Acura tl 2006 repair estimate

    Trust your independent tech. I think your hunch is partially correct and the dealer is either trying to get you to buy a new car or at least get you to buy some expensive repairs. My wife had a wheel bearing go bad in my Cadillac CTS wagon while she was traveling in Canada, and while the wheel bearing had to be repaired ($1100! Yowch!), they also tacked on a bunch of unnecessary stuff and said they would refuse to let her leave in the car because it was so unsafe to drive. When I got on the phone and asked them to explain what was so unsafe, they said the tires were bad (they were two years old), the brakes were shot, and the exhaust was leaking into the cabin. They said they weren't even confident that the car would make it home and they were very afraid for her safety. Total BS. I'm still driving the car today on those same brakes and exhaust, and just replaced the tires last spring. With many European and Japanese cars, it will behoove you to find a local shop who is familiar with those makes. You might find their work is just as good and their prices are half as much. When I found an Audi tech who could work on my allroad, I was overjoyed and probably saved thousands over the years. The only item I might encourage you to investigate is the timing belt, which can be dicey because they fail all at once without warning. Audi used to say 100,000 miles or 7 years for a timing belt, then revised it a few years ago to 70-80,000 miles and 5 years. It's the kind of thing that you don't ever think about and doesn't give any warning, but if it goes, it typically takes the entire engine with it. Although $1000 can't really be considered cheap insurance, a timing belt is nevertheless cheap insurance. Even if you don't hit the mileage, if you hit the age, it might be time to investigate having it changed. It's rubber like your tires, so it won't last forever no matter how little you drive.
  21. Matt Harwood

    Then and now: where did these prewar cars go?

    When I was a kid we used to tour with Paul Tusek who had a 1913 Lozier 7-passenger touring that was as big as a garage. When I was 10, I could stand up in the back of that car with the top up. He used to hammer that thing down the road at like 60 MPH. That was one of those amazing road locomotives that make brass cars so spectacular. Paul died a few years ago and I always wondered what happened to the car. It had to be quite valuable, although I don't really know what kind of number such a thing would bring just because I'm not sure what model it was--all I know is that it was ENORMOUS. I believe he bought it from Richard Shreve if that's any help. Does anyone know the car or where it went?
  22. And this is what a scam looks like, gentlemen...
  23. This is a fun little hauler that you just don't see every day. No, it's not some home-built custom job, but rather an Australian-built 1950 Chevrolet Coupe Utility, and yes, that's how it came from the factory. Apparently Australian farmers like to be able to work during the week and drive their pickups to church on Sunday, so these early El Caminos became a staple on Australian roads. Most automakers built some version of this car/truck, although not in vast numbers; only about 2300 1950 Chevrolet Utes were built. This one has registration papers from Victoria Provence as recently as 2006, so it came to the US sometime after that, landing in California and then coming east about four years ago. Obviously, all that desert was kind to the sheetmetal, and it was repainted in California sometime around 2010. The color isn't exciting, but this was apparently the only choice available for the Ute, so there it is. The tonneau was factory-installed, not an add-on, and the wood floor in the bed is likewise correct although likely nicer than new. The interior is a mirror image of American Chevys, with a brown vinyl seat cover, standard gauges over on the right, and simple door panels. Yes, it takes a little familiarization to handle shifting with your left hand on the right side of the car, but to be honest, the hardest thing to get used to is looking to the left to find the rear-view mirror--I never broke that particular habit. Mechanically it is identical to US 1950 Chevrolets, including the Stovebolt Six under the hood. It's rebuilt, runs great, and reasonably well detailed. No modifications save for conversion to 12 volts, but they used a generator so it's all but invisible. Sadly, the radio doesn't work, likely because of that conversion. The transmission is the same and uses a clever linkage to shift gears and actuate the clutch, and steering, suspension, and brakes feel exactly the same as the '52 Chevy Bel Air I had sitting next to it. Blackwall radials on steelies look right for the hard-working little Ute. I promise you'll have the only one at any show, and it really is fun to drive and show, especially when people see you sitting on the "wrong" side of the car. Comes with clean Ohio title, no issues with registration in any state. Asking a very reasonable $24,900 and it's ready to enjoy. Thanks for looking!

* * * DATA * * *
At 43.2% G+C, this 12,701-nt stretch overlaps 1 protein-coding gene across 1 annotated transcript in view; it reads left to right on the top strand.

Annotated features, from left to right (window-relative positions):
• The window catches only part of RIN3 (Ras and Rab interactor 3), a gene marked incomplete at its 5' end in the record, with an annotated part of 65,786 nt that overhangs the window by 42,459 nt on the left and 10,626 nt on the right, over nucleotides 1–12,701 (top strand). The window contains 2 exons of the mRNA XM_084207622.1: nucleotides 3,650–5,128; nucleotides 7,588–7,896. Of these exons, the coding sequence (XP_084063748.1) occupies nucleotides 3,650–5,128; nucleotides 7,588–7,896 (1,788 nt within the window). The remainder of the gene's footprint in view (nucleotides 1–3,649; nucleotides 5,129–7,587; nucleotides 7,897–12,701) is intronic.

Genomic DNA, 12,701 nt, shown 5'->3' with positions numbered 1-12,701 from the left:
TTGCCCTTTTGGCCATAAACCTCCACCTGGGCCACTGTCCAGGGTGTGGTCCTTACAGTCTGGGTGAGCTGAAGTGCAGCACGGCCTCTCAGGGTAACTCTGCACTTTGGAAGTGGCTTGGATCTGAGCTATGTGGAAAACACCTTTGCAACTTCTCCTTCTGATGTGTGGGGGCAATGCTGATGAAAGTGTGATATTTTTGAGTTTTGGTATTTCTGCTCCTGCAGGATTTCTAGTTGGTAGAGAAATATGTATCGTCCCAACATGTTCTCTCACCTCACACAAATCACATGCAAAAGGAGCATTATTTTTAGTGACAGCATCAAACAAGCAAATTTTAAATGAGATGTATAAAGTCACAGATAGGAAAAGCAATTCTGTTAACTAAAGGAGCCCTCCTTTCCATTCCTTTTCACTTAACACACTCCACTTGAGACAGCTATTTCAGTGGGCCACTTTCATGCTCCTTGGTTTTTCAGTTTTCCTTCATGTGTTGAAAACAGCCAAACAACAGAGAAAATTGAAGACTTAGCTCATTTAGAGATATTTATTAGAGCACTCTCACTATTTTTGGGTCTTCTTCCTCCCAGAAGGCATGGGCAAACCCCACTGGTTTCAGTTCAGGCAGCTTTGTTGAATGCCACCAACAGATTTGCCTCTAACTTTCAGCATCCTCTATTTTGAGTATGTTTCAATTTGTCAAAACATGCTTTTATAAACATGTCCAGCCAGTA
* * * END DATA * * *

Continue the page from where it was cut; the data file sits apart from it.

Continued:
24. Matt Harwood

    1930 Model A Ford Deluxe Roadster

    Wow, that's really a nice Model A for a reasonable price!
  25. Matt Harwood

    1950 Chevrolet Coupe Utility (AKA "Ute")

    Actually, the most amusing thing is driving this with my 10-year-old son. Everyone at red lights does a double-take when the see a little kid over there where the driver should be. This thing is more fun to drive than it should be just because of the oddity factor. It also works rather well as a truck--the bed is as big as the bed on a full-sized pickup. Every time I look at it, it makes me smile. Isn't that what an old car is supposed to do?